I watched with confetti raining down from the rafters of the Halifax Metro Centre as Nate MacKinnon hoisted the President Cup to Drake’s hit song “Started from the bottom” blaring into the arena. “Started from the bottom now we’re here.” He was there, in that moment. Less then a week later he and Drouin traveled west to the Memorial Cup in Saskatoon Saskatchewan and climbed that mountain, hoisting the Memorial Cup and again paraded around the ice with another championship trophy listening the repetitious melody of “Started from the bottom.”
This is as much a story about those players that were taken with the first and third picks as it is with the player selected at 30th, or 211th. A Memorial Cup championship doesn’t give you a leg up when competing against other professionals in the NHL; chances are Nate and Jonathan are going to run into some competition that claimed that title long before they ever did, in fact, it is a certainty. They are fully aware of this. They, and the 209 other lucky and hard working young men that heard there names called at the draft in Newark New Jersey on June 30th are all starting from the same spot, the bottom.
Who ultimately gets to say “we’re here!” is up to how bad each one of them wants it and is willing to work for it, from this day forward. They all walked on the same stage in New Jersey, the same door has been opened to all of them. Speculating on draft winners and losers based on past accomplishments, name recognition or hype is only useful to a point. Understanding the drive inside each player is a much better way of forecasting future success, and lets just say I’ve seen the rare engines under the hood that drive the likes of MacKinnon and Drouin. This is good news for teams like the Colorado Avalanche and Tampa Bay Lightning, because chances are before to long the confetti will be raining down on those players again, and they’ll be singing out, “now we’re here!”. I know MacKinnon likes Drake, so I guess the only question left is, will he finally be allowed in a locker room?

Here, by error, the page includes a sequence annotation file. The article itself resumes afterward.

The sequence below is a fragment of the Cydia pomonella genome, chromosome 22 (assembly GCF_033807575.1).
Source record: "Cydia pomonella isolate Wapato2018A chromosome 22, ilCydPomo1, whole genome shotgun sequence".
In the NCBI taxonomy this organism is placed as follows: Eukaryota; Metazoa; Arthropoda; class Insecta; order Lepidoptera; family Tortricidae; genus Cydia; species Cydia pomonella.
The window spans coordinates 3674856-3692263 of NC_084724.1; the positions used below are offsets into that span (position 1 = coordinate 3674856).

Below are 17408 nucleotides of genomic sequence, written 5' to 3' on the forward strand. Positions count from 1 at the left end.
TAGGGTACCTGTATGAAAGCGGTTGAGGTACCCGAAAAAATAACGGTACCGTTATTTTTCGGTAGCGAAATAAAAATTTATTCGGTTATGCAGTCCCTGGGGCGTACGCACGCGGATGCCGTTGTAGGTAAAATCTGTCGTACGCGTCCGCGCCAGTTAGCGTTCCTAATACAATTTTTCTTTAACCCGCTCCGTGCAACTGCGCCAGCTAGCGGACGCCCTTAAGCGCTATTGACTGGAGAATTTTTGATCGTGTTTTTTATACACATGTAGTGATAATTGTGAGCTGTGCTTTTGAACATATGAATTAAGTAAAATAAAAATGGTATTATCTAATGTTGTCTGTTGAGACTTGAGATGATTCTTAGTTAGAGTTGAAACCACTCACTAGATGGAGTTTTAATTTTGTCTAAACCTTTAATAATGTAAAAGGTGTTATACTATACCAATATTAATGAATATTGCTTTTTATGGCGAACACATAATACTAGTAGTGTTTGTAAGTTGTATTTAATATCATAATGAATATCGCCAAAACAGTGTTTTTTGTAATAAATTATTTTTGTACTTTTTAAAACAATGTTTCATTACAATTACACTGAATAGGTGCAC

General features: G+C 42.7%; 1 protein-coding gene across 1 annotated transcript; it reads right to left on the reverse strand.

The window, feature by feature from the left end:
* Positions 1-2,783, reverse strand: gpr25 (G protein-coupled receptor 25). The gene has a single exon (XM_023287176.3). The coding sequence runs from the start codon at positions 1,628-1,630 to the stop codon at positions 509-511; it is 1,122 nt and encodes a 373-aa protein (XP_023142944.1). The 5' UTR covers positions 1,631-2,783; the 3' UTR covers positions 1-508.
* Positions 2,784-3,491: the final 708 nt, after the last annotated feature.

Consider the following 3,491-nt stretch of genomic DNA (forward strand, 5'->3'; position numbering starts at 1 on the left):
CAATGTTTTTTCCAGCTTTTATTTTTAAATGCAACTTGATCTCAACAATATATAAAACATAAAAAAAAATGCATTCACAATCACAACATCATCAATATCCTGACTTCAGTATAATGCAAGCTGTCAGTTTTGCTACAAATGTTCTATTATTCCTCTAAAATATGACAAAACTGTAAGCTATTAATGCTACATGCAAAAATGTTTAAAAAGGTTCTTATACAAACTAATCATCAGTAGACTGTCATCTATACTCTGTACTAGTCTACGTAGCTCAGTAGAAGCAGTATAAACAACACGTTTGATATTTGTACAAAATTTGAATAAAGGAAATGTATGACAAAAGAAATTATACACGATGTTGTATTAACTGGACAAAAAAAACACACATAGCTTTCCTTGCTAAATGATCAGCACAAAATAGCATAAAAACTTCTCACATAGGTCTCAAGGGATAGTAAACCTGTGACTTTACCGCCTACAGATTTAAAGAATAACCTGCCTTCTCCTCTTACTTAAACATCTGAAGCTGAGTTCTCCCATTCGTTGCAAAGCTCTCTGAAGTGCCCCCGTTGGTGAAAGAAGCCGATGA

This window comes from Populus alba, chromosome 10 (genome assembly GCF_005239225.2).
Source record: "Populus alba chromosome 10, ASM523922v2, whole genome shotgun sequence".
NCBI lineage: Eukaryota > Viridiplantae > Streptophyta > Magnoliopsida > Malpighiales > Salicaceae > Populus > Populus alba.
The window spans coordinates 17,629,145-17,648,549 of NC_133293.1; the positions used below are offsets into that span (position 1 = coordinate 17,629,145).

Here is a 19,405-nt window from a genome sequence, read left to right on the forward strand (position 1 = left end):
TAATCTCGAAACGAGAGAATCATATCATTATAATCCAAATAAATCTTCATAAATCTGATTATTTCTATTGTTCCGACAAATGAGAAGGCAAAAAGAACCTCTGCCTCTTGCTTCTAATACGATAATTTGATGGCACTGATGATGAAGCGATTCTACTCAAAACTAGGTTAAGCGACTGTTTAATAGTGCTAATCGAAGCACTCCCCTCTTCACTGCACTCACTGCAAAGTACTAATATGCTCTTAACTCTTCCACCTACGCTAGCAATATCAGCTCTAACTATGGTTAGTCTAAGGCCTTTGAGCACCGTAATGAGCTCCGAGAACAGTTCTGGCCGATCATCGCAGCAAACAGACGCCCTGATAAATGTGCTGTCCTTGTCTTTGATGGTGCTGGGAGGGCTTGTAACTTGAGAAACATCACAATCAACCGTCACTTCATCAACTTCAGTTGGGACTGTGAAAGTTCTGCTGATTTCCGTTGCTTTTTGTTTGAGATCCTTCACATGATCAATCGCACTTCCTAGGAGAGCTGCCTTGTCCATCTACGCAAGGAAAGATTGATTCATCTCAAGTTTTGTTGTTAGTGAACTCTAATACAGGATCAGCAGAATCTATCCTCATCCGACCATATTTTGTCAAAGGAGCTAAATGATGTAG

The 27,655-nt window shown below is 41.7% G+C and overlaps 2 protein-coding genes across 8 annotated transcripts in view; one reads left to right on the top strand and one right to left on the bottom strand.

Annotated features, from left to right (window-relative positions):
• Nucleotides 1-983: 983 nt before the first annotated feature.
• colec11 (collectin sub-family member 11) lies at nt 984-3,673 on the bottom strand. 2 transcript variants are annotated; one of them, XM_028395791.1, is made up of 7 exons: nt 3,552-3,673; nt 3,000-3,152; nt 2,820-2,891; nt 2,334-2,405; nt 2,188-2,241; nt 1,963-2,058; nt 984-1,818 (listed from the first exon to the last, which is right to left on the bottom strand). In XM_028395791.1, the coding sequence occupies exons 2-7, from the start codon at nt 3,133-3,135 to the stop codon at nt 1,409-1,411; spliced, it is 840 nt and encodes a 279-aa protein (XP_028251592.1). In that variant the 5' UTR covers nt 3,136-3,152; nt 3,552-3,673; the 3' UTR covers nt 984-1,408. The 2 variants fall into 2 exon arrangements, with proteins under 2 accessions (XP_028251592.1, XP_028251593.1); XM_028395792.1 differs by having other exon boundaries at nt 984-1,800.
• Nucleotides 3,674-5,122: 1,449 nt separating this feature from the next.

Here are the results of the 1st round of the NHL draft held Sunday June 30th in New Jersey. 30 guys that will all start their journeys to first make an NHL roster, then grow as players and hopefully help get their teams closer to the summit of the NHL, the Stanley Cup.
2013 NHL Draft – 1st round
1. Nathan MacKinnon – Colorado Avalanche
2. Aleksander Barkov – Florida Panthers
3. Jonathan Drouin – Tampa Bay Lightning
4. Seth Jones – Nashville Predators
5. Elias Lindholm – Carolina Hurricanes
6. Sean Monahan – Calgary Flames
7. Darnell Nurse – Edmonton Oilers
8. Rasmus Ristolainen – Buffalo Sabres
9. Bo Horvat – Vancouver Canucks
10. Valari Nichuskin – Dallas Stars
11. Samuel Morin – Philadelphia Flyers
12. Max Domi – Phoenix Coyotes
13. Josh Morrissey – Winnipeg Jets
14. Alexander Wennberg – Columbus Blue Jackets
15. Ryan Pulock – New York Islanders
16. Nikita Zadorov – Buffalo Sabres
17. Curtis Lazar – Ottawa Senators
18. Mirco Mueller – San Jose Sharks
19. Kerby Rychel – Columbus Blue Jackets
20. Anthony Mantha – Detriot Red Wings
21. Frederick Gauthier – Toronto Maple Leafs
22. Emlie Poirier – Calgary Flames
23. Andre Burkovsky – Washington Capitals
24. Hunter Shinkaruk – Vancouver Canucks
25. Michael McCarron – Montreal Canadians
26. Shea Theodore – Anaheim Ducks
27. Marko Dano – Columbus Blue Jackets
28. Morgan Klimchuk – Calgary Flames
29. Jason Dickinson – Dallas Stars
30. Ryan Hartman – Chicago Blackhawks